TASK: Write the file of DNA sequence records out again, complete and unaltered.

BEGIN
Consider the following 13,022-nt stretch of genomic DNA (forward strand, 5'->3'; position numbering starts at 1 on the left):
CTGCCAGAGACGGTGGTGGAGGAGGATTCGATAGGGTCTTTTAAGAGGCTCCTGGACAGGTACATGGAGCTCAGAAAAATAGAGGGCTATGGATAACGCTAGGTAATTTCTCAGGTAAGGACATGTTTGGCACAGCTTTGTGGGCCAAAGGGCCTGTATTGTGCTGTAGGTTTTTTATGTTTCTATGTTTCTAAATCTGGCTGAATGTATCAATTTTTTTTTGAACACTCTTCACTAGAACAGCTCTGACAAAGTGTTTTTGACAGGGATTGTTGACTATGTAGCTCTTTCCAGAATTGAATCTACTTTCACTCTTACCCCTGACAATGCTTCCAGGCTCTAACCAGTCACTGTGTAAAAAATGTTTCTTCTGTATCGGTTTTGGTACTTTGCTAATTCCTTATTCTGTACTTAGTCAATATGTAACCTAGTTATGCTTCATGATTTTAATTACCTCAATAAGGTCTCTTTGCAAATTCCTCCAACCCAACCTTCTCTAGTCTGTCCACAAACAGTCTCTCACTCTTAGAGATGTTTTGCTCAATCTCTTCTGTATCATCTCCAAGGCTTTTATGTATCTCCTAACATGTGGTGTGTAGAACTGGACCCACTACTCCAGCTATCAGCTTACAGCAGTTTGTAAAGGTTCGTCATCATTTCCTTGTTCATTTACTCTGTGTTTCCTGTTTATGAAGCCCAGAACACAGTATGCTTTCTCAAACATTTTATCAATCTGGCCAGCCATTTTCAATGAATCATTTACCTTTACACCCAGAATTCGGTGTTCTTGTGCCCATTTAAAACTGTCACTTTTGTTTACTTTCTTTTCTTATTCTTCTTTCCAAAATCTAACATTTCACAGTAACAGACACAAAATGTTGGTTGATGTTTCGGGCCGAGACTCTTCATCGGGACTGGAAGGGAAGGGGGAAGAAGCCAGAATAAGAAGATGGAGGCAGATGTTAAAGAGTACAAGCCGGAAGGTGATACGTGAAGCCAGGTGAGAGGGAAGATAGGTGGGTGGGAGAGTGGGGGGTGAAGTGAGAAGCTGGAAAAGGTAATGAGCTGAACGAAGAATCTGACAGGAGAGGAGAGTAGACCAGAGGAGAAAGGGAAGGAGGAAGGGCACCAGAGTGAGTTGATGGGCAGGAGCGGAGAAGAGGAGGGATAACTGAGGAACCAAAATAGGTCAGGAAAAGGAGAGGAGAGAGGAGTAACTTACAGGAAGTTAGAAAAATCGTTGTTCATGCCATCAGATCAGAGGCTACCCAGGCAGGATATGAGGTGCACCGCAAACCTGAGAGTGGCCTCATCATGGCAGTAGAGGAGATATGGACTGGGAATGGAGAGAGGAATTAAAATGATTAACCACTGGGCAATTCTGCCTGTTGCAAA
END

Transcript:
Consider the following 13,022-nt stretch of genomic DNA (forward strand, 5'->3'; position numbering starts at 1 on the left):
CTGCCAGAGACGGTGGTGGAGGAGGATTCGATAGGGTCTTTTAAGAGGCTCCTGGACAGGTACATGGAGCTCAGAAAAATAGAGGGCTATGGATAACGCTAGGTAATTTCTCAGGTAAGGACATGTTTGGCACAGCTTTGTGGGCCAAAGGGCCTGTATTGTGCTGTAGGTTTTTTATGTTTCTATGTTTCTAAATCTGGCTGAATGTATCAATTTTTTTTTGAACACTCTTCACTAGAACAGCTCTGACAAAGTGTTTTTGACAGGGATTGTTGACTATGTAGCTCTTTCCAGAATTGAATCTACTTTCACTCTTACCCCTGACAATGCTTCCAGGCTCTAACCAGTCACTGTGTAAAAAATGTTTCTTCTGTATCGGTTTTGGTACTTTGCTAATTCCTTATTCTGTACTTAGTCAATATGTAACCTAGTTATGCTTCATGATTTTAATTACCTCAATAAGGTCTCTTTGCAAATTCCTCCAACCCAACCTTCTCTAGTCTGTCCACAAACAGTCTCTCACTCTTAGAGATGTTTTGCTCAATCTCTTCTGTATCATCTCCAAGGCTTTTATGTATCTCCTAACATGTGGTGTGTAGAACTGGACCCACTACTCCAGCTATCAGCTTACAGCAGTTTGTAAAGGTTCGTCATCATTTCCTTGTTCATTTACTCTGTGTTTCCTGTTTATGAAGCCCAGAACACAGTATGCTTTCTCAAACATTTTATCAATCTGGCCAGCCATTTTCAATGAATCATTTACCTTTACACCCAGAATTCGGTGTTCTTGTGCCCATTTAAAACTGTCACTTTTGTTTACTTTCTTTTCTTATTCTTCTTTCCAAAATCTAACATTTCACAGTAACAGACACAAAATGTTGGTTGATGTTTCGGGCCGAGACTCTTCATCGGGACTGGAAGGGAAGGGGGAAGAAGCCAGAATAAGAAGATGGAGGCAGATGTTAAAGAGTACAAGCCGGAAGGTGATACGTGAAGCCAGGTGAGAGGGAAGATAGGTGGGTGGGAGAGTGGGGGGTGAAGTGAGAAGCTGGAAAAGGTAATGAGCTGAACGAAGAATCTGACAGGAGAGGAGAGTAGACCAGAGGAGAAAGGGAAGGAGGAAGGGCACCAGAGTGAGTTGATGGGCAGGAGCGGAGAAGAGGAGGGATAACTGAGGAACCAAAATAGGTCAGGAAAAGGAGAGGAGAGAGGAGTAACTTACAGGAAGTTAGAAAAATCGTTGTTCATGCCATCAGATCAGAGGCTACCCAGGCAGGATATGAGGTGCACCGCAAACCTGAGAGTGGCCTCATCATGGCAGTAGAGGAGATATGGACTGGGAATGGAGAGAGGAATTAAAATGATTAACCACTGGGCAATTCTGCCTGTTGCAAA